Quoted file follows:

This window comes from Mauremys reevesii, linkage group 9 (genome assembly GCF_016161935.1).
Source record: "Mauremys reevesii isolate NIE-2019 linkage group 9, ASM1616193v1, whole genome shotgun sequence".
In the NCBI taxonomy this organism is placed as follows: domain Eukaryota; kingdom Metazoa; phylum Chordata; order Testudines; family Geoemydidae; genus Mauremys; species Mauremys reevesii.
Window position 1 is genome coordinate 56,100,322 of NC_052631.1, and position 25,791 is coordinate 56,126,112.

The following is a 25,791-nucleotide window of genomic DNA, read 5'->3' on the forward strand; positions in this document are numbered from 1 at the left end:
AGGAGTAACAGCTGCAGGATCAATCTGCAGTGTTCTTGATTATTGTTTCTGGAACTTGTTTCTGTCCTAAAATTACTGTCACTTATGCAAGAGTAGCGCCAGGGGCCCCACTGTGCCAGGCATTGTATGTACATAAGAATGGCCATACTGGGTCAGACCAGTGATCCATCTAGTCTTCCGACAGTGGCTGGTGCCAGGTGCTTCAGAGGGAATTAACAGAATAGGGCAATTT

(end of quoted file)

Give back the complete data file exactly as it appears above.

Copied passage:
This window comes from Mauremys reevesii, linkage group 9 (genome assembly GCF_016161935.1).
Source record: "Mauremys reevesii isolate NIE-2019 linkage group 9, ASM1616193v1, whole genome shotgun sequence".
In the NCBI taxonomy this organism is placed as follows: domain Eukaryota; kingdom Metazoa; phylum Chordata; order Testudines; family Geoemydidae; genus Mauremys; species Mauremys reevesii.
Window position 1 is genome coordinate 56,100,322 of NC_052631.1, and position 25,791 is coordinate 56,126,112.

The following is a 25,791-nucleotide window of genomic DNA, read 5'->3' on the forward strand; positions in this document are numbered from 1 at the left end:
AGGAGTAACAGCTGCAGGATCAATCTGCAGTGTTCTTGATTATTGTTTCTGGAACTTGTTTCTGTCCTAAAATTACTGTCACTTATGCAAGAGTAGCGCCAGGGGCCCCACTGTGCCAGGCATTGTATGTACATAAGAATGGCCATACTGGGTCAGACCAGTGATCCATCTAGTCTTCCGACAGTGGCTGGTGCCAGGTGCTTCAGAGGGAATTAACAGAATAGGGCAATTT